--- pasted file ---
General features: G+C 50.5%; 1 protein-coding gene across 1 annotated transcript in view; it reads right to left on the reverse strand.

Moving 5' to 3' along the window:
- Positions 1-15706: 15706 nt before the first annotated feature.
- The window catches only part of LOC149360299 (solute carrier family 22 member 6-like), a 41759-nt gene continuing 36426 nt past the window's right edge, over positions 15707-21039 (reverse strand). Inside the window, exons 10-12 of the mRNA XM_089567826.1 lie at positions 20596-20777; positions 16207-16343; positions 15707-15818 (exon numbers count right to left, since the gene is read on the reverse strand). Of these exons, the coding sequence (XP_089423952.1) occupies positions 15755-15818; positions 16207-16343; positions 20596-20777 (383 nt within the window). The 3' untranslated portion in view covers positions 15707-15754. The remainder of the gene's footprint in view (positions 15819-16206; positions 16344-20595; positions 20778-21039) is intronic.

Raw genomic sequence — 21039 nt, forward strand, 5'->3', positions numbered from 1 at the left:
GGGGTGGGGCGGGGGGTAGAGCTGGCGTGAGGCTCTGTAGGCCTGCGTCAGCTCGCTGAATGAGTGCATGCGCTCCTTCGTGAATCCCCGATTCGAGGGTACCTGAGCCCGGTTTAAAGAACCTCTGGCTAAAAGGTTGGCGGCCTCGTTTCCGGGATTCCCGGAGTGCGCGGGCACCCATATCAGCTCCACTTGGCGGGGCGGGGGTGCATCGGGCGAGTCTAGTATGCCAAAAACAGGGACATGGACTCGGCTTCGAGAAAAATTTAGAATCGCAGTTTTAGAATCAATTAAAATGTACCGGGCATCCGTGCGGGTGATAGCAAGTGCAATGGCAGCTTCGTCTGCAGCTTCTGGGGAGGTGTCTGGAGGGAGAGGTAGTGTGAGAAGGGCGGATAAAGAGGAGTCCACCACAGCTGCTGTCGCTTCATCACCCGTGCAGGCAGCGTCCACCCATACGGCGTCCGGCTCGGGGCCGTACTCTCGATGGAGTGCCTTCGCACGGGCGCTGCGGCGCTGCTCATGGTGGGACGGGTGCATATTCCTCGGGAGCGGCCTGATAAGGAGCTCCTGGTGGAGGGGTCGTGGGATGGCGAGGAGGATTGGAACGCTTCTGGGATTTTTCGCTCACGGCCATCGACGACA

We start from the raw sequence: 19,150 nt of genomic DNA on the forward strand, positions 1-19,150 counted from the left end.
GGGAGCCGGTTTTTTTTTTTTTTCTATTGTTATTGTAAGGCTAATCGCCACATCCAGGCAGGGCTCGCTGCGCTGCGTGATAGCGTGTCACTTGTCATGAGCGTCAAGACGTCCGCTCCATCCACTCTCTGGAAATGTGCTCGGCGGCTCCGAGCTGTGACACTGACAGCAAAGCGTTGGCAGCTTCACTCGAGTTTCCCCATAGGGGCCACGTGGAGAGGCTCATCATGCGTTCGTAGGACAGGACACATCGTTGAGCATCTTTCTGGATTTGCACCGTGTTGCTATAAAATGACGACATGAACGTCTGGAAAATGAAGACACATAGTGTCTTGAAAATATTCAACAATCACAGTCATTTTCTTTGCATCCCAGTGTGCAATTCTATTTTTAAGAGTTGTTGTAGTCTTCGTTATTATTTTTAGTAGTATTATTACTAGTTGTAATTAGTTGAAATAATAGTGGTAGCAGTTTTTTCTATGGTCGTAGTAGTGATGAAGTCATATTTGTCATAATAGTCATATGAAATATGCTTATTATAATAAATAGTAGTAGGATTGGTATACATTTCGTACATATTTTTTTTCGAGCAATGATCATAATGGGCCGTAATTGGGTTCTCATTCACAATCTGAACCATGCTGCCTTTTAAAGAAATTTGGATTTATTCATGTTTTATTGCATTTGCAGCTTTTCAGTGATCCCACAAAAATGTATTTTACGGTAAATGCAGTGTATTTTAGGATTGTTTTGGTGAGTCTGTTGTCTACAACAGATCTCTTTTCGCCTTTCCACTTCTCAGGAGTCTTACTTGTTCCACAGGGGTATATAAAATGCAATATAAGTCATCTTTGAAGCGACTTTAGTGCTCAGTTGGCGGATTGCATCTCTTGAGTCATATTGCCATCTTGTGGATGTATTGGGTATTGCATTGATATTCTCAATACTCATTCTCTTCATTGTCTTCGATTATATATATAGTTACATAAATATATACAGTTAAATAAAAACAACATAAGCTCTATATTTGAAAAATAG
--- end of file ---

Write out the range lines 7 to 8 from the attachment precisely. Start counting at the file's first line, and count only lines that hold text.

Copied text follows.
We start from the raw sequence: 19,150 nt of genomic DNA on the forward strand, positions 1-19,150 counted from the left end.
GGGAGCCGGTTTTTTTTTTTTTTCTATTGTTATTGTAAGGCTAATCGCCACATCCAGGCAGGGCTCGCTGCGCTGCGTGATAGCGTGTCACTTGTCATGAGCGTCAAGACGTCCGCTCCATCCACTCTCTGGAAATGTGCTCGGCGGCTCCGAGCTGTGACACTGACAGCAAAGCGTTGGCAGCTTCACTCGAGTTTCCCCATAGGGGCCACGTGGAGAGGCTCATCATGCGTTCGTAGGACAGGACACATCGTTGAGCATCTTTCTGGATTTGCACCGTGTTGCTATAAAATGACGACATGAACGTCTGGAAAATGAAGACACATAGTGTCTTGAAAATATTCAACAATCACAGTCATTTTCTTTGCATCCCAGTGTGCAATTCTATTTTTAAGAGTTGTTGTAGTCTTCGTTATTATTTTTAGTAGTATTATTACTAGTTGTAATTAGTTGAAATAATAGTGGTAGCAGTTTTTTCTATGGTCGTAGTAGTGATGAAGTCATATTTGTCATAATAGTCATATGAAATATGCTTATTATAATAAATAGTAGTAGGATTGGTATACATTTCGTACATATTTTTTTTCGAGCAATGATCATAATGGGCCGTAATTGGGTTCTCATTCACAATCTGAACCATGCTGCCTTTTAAAGAAATTTGGATTTATTCATGTTTTATTGCATTTGCAGCTTTTCAGTGATCCCACAAAAATGTATTTTACGGTAAATGCAGTGTATTTTAGGATTGTTTTGGTGAGTCTGTTGTCTACAACAGATCTCTTTTCGCCTTTCCACTTCTCAGGAGTCTTACTTGTTCCACAGGGGTATATAAAATGCAATATAAGTCATCTTTGAAGCGACTTTAGTGCTCAGTTGGCGGATTGCATCTCTTGAGTCATATTGCCATCTTGTGGATGTATTGGGTATTGCATTGATATTCTCAATACTCATTCTCTTCATTGTCTTCGATTATATATATAGTTACATAAATATATACAGTTAAATAAAAACAACATAAGCTCTATATTTGAAAAATAG